Like most succulents, Echeveria should be planted in fast draining soil with large, gritty particles that allow for plenty of air in the soil. You can make your own succulent soil from many recipes online, or just get soil labeled for palms and cactus for an excellent choice. For an in-depth review of what succulents need from their soil, click here.

Watering Echeveria
how to water echeveria succulents

Like most succulents, Echeveria require a light hand with the water. When it is time to water, be generous, saturating the soil. Do not leave the plant sitting in water – empty the catch tray, and let the soil dry out well before watering again. Apply water at the soil line, not from overhead. You do not want water to collect inside the rosette, where it could lead to rot. Watering correctly is so important for the health of your Echeveria, read here about how to water your succulents.


Your Echeveria succulents will grow best with a good amount of indirect light throughout the day. A few hours of direct sun will not hurt the plants. Take care to watch for signs of stress or sunburn during the heat of the day. Echeveria will do well indoors, too, but only if you can provide a ton of light. You can supplement indoor lighting with artificial lighting or try moving the plant into a sunnier spot for a few hours each day or week. Insufficient lighting will lead to the plant stretching as it reaches for more light.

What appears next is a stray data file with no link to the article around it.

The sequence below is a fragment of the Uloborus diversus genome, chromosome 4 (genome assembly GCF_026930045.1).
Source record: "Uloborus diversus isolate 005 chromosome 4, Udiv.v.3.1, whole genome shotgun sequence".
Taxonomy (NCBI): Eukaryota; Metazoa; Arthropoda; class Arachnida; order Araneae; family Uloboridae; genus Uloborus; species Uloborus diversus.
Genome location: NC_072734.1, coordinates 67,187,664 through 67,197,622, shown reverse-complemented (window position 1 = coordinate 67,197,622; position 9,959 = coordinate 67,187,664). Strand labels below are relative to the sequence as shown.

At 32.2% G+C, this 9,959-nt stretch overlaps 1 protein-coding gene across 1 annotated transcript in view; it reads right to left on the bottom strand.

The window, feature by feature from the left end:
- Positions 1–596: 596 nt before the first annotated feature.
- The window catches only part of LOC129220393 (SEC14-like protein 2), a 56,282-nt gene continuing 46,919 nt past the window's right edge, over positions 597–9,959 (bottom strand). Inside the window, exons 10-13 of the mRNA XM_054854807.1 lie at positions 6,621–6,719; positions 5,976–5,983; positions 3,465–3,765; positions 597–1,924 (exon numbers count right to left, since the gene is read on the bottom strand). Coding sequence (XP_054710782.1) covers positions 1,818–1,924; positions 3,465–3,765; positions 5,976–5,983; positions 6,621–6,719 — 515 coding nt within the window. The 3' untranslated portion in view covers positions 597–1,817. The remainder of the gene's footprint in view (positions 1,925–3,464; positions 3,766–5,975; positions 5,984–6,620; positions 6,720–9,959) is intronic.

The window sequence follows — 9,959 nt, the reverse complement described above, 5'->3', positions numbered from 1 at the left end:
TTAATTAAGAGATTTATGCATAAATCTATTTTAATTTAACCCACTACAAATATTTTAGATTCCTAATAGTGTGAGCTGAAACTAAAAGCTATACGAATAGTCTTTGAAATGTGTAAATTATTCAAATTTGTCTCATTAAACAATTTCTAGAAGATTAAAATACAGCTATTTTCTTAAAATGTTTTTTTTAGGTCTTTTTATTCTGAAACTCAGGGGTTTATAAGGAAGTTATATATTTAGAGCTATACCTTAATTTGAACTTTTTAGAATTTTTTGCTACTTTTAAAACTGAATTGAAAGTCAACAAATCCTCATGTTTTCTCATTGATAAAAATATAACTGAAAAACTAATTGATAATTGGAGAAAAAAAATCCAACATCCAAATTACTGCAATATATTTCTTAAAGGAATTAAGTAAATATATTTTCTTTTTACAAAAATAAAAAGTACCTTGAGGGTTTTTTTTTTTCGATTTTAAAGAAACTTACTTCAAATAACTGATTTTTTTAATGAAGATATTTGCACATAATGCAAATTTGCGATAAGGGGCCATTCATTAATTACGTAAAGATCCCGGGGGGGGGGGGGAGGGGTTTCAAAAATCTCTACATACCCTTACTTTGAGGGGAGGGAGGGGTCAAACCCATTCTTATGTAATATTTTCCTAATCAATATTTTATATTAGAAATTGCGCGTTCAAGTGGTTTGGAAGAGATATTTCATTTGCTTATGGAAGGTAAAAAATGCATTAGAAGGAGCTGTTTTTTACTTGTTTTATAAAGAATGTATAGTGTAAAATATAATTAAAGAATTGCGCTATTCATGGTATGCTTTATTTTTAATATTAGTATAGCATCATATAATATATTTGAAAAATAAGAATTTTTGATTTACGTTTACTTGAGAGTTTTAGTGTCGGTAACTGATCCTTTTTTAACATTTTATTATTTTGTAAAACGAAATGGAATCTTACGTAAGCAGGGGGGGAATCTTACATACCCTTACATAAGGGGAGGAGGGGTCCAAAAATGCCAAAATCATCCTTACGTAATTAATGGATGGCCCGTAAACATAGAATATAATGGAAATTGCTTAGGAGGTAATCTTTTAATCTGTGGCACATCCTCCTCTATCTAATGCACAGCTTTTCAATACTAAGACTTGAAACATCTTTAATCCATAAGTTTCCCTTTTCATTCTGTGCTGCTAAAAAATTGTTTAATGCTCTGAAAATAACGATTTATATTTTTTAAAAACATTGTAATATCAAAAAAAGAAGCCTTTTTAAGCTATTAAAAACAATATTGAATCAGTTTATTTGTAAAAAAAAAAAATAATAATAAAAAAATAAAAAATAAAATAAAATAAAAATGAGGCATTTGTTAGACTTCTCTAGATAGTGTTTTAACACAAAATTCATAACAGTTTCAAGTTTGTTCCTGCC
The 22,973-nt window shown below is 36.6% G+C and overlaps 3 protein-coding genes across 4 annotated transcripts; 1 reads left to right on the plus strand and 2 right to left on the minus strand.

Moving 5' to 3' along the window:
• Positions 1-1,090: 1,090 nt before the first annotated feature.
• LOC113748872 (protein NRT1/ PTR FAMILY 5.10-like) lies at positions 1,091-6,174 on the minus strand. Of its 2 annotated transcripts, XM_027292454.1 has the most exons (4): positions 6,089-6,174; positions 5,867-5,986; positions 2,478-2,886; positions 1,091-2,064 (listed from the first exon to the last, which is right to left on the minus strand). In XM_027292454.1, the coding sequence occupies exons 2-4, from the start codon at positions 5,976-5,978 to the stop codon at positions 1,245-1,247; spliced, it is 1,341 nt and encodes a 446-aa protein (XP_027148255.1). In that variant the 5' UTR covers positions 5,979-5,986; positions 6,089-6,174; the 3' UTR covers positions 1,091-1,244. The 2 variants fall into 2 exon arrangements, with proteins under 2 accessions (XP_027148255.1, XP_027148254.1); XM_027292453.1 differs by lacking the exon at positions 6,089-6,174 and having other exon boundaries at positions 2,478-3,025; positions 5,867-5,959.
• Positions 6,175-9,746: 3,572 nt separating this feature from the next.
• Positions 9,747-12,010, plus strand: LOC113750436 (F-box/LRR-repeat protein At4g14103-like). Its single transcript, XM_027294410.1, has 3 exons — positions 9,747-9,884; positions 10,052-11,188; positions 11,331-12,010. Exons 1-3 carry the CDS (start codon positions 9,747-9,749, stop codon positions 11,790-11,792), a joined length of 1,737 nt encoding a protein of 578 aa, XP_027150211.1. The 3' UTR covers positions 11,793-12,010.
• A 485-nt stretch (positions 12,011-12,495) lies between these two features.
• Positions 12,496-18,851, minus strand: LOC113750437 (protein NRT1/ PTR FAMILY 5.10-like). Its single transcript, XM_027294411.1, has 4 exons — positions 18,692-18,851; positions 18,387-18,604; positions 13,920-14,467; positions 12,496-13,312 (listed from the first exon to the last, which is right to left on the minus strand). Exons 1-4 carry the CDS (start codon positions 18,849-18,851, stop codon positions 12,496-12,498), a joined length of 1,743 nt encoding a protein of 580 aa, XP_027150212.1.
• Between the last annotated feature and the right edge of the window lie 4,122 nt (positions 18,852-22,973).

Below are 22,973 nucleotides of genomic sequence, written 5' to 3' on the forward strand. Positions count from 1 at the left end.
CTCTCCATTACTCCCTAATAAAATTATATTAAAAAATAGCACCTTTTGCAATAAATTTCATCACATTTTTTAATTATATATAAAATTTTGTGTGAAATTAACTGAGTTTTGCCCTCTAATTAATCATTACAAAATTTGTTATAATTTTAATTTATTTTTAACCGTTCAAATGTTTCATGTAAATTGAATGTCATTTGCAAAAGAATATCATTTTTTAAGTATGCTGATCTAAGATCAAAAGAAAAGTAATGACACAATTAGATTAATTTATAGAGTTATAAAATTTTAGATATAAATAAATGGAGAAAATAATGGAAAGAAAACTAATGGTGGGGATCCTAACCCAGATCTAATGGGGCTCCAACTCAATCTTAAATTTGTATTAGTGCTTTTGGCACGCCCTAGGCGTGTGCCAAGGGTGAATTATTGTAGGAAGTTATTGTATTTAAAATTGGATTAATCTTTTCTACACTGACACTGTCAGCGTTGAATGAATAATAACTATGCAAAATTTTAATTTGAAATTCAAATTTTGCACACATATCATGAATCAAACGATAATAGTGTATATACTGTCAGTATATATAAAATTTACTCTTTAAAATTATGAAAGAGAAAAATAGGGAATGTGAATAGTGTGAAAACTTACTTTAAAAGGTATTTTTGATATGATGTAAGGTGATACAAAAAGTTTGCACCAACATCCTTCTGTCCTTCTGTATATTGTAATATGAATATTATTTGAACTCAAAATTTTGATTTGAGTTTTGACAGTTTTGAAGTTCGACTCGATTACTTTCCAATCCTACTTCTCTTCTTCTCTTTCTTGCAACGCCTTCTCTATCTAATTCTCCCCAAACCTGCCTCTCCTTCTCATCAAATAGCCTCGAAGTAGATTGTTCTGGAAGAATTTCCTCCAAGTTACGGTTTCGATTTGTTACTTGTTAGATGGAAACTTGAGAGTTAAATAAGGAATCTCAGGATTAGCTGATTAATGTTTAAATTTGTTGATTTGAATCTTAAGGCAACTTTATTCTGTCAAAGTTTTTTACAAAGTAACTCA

Epicuticular Wax on Echeveria
Echeveria runyonii 'Topsy Turvy'
Echeveria runyonii ‘Topsy Turvy’

Many varieties of Echeveria sport a whitish, waxy film on their leaves. This film is called epicuticular wax, and it protects the plant against damage due to UV rays, moisture loss and insect damage. This wax is beneficial to the plant’s health, and should not be wiped away. Instead, use a soft-bristled paintbrush to whisk away soil from between the leaves.

Thank you, Thelma S Cruz, for the use of this photo!

Propagating Echeveria
echeveria silver blue rosettes

Echeveria succulents are often called “Mexican hens and chicks” for the habit of forming small, baby rosettes at the base of the mother plant. The tiny rosettes clustered around the base of the large, rose-formed plant looks a lot like the tiny baby chicks with their protective mother hen. Leaving the baby Echeveria, called “pups”, in place will yield a full planting of many rosettes like the image above. Removing a pup is one easy way to increase your collection of Echeveria. This is called stem cutting propagation. Make a clean cut just one inch below the rosette. Set the cutting aside to heal over for a few days, outside of direct sunlight. Within a few weeks, you will see many tiny roots will form at the base of the plant. Now it is time to plant your cutting to begin the new plant! Take care to water only lightly until the new plant fully roots.

Propagating Echeveria from Leaves